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1. A manufacturer of top-of the line tennis rackets claims that its Smack Me tennis racket will change a player's game. Tennis pro currently serves the ball at an average speed at 115 mph with a standard deviation of 2.5 mph. The speeds are normally distributed. The tennis pro decides to test the company's claim and records the speed of his serve for 15 balls using the Smack Me racket. The data are shown in the following table:

Speed (mph)

117.3 115.9
115.1 115.2
116.0 115.0
116.2 113.0
112.9 120.8
115.4 116.9
113.8 114.4
114.2

2. What is the theory underlying ANOVA?

3. The mean length of a small counterbalance bar is 43 millimeters. The production supervisor is concerned that the adjustments of the m machine producing the bars have changed. He asks the Engineering Department to investigate. Engineering selects a random sample of 12 bars and measure each. The results are reported below in millimeters. 42 39 42 45 43 40 39 41 40 42 43 42

Is it reasonable to conclude that there has been a change in the mean length of the bars? Use the .02 significance level.

4. Why do we say that ANOVA compares samples' means, when we are actually comparing variances?

5. In ANOVA, what does F=1 mean?

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https://brainmass.com/statistics/analysis-of-variance/13021

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1. A manufacturer of top-of the line tennis rackets claims that its Smack Me tennis racket will change a player's game. Tennis pro currently serves the ball at an average speed at 115 mph with a standard deviation of 2.5 mph. The speeds are normally distributed. The tennis pro decides to test the company's claim and records the speed of his serve for 15 balls using the Smack Me racket. The data are shown in the following table:

Speed (mph)

117.3 115.9
115.1 115.2
116.0 115.0
116.2 113.0
112.9 120.8
115.4 116.9
113.8 114.4
114.2

2. What is the theory underlying ANOVA?

3. The mean length of a small counterbalance bar is 43 millimeters. The production supervisor is concerned that the adjustments of the m machine producing the bars have changed. He asks the Engineering Department to investigate. Engineering selects a random sample of 12 bars and measure each. The results are reported below in millimeters. 42 39 42 45 43 40 39 41 40 42 43 42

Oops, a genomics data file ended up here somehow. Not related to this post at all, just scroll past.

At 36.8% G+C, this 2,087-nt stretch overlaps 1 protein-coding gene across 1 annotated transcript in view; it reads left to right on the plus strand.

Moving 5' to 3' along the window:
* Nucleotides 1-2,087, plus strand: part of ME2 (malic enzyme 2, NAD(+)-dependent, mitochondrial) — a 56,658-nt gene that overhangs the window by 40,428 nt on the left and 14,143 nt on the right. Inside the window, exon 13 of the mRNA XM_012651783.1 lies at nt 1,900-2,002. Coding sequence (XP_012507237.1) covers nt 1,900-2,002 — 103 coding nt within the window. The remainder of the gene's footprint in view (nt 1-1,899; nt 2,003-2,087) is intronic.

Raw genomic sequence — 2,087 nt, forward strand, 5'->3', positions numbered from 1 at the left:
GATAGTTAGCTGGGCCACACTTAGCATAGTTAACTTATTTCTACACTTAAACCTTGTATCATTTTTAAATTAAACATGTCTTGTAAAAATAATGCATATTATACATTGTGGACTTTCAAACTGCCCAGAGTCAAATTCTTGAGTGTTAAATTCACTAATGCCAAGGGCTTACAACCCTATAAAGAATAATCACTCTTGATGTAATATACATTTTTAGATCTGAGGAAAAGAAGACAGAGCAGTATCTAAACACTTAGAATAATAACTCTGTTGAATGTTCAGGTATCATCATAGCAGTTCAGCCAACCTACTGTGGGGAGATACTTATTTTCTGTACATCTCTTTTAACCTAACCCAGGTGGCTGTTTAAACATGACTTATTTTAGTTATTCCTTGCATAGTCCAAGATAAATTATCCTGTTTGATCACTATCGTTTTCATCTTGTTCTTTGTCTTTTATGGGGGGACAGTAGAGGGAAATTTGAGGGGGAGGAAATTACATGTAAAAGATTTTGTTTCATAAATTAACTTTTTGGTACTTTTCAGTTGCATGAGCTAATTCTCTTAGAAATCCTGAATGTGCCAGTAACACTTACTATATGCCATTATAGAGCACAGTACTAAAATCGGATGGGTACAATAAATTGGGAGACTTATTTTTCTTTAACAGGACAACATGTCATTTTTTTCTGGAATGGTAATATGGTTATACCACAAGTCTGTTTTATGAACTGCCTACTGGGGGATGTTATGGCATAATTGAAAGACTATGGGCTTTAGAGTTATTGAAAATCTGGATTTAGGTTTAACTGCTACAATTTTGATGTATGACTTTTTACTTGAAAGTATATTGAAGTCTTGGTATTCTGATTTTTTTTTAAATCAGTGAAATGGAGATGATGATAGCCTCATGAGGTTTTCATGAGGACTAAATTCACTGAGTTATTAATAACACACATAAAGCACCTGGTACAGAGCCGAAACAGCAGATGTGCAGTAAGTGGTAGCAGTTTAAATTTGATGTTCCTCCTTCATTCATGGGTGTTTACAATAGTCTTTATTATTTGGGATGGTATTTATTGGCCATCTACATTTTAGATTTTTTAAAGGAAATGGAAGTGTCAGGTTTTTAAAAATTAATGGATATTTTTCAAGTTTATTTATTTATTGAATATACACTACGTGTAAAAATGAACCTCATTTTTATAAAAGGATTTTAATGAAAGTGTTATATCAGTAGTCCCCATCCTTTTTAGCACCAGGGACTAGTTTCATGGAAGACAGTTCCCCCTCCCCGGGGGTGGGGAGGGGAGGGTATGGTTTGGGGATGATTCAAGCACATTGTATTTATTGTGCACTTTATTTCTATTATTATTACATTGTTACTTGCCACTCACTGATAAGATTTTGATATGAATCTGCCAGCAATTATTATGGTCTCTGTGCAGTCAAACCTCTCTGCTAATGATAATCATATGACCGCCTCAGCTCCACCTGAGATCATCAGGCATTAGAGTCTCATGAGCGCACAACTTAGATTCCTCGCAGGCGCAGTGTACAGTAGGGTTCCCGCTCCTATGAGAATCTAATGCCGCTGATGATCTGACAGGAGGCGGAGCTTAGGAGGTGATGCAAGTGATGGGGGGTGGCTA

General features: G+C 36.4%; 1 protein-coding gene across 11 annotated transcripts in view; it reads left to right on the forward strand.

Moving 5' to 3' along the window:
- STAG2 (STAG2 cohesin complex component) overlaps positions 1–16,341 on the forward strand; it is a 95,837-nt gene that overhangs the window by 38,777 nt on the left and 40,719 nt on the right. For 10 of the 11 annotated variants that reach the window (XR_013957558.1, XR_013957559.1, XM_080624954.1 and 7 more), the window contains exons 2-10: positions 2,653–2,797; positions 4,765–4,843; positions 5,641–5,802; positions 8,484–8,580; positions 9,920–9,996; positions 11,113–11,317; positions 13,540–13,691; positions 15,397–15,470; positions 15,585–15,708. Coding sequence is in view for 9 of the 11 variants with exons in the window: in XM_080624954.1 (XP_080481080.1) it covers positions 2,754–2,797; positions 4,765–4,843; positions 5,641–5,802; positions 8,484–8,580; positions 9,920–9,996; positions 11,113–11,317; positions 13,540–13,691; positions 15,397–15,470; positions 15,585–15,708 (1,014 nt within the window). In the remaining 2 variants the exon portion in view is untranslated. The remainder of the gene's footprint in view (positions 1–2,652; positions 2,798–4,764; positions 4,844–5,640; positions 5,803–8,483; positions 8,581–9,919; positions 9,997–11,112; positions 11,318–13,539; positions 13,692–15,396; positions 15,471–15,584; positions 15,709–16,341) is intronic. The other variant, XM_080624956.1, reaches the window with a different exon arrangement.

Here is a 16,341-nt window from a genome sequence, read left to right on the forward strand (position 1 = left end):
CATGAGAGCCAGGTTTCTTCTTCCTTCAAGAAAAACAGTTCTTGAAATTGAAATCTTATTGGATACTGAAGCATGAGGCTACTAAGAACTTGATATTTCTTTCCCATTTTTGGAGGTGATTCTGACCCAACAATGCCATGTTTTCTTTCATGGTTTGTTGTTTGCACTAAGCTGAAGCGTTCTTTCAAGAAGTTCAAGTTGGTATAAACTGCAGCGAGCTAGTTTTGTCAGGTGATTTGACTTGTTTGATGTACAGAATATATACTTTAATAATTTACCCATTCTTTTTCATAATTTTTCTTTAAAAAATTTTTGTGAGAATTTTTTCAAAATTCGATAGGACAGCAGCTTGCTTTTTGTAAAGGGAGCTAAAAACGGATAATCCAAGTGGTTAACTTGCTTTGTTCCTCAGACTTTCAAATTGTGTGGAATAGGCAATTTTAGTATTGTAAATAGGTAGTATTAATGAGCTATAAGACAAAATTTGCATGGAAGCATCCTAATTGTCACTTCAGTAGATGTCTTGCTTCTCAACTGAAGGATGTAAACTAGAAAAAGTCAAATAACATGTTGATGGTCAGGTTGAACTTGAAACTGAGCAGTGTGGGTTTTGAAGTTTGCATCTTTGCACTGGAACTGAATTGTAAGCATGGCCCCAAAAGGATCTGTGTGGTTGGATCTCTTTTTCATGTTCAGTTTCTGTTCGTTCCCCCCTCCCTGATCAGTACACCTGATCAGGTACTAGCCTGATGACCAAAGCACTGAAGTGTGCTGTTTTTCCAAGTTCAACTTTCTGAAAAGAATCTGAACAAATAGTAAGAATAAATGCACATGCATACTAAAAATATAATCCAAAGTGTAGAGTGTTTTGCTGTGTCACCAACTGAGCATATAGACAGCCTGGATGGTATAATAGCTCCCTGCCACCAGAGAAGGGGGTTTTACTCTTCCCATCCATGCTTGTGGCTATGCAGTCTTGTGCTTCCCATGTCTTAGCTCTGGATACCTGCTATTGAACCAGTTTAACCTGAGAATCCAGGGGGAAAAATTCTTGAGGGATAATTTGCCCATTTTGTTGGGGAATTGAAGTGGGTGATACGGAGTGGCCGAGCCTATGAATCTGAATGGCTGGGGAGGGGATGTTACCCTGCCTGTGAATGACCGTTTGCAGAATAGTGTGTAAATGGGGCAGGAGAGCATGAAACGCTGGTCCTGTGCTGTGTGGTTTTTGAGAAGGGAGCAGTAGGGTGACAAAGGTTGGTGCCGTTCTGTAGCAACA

Is it reasonable to conclude that there has been a change in the mean length of the bars? Use the .02 significance level.

4. Why do we say that ANOVA compares samples' means, when we are actually comparing variances?

5. In ANOVA, what does F=1 mean?

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ANOVA Problem

When we want to test two samples to determine if it is likely that the population means (estimated by the sample means) are different, we typically use a t-test. If the samples are large, we can also use a z-test. (Note that the formulas for computing s, t and/or z in the case of a two-sample test are different than the formulas for computing the same values in a one-sample test. Use Excel data analysis to conduct tests comparing two sample means.)

Using ANOVA (short for Analysis of Variance), however, we can test 3 or more sample means to determine if at least one of the sample means comes from a population with a mean that is significantly different from all of the others in the test. We actually do this by estimating a combined population variance two different ways and comparing the two estimates (the ratio of these two variance estimates follows the so-called "F distribution").

Question:

Why do we need a new test method to compare the means of 3 or more populations? Why can't we just use a series of z-tests or t-tests to compare all of the possible pairs of population means to see if one (or more) is different?

Most of the testing is to determine one or two things:

1. Is there a statistically significant difference between two or more population means? (based on comparison of 2 or more sample means)

2. Is there a statistically significant relationship between two or more variables? We can use regression analysis or chi-square tests to answer this second question.)

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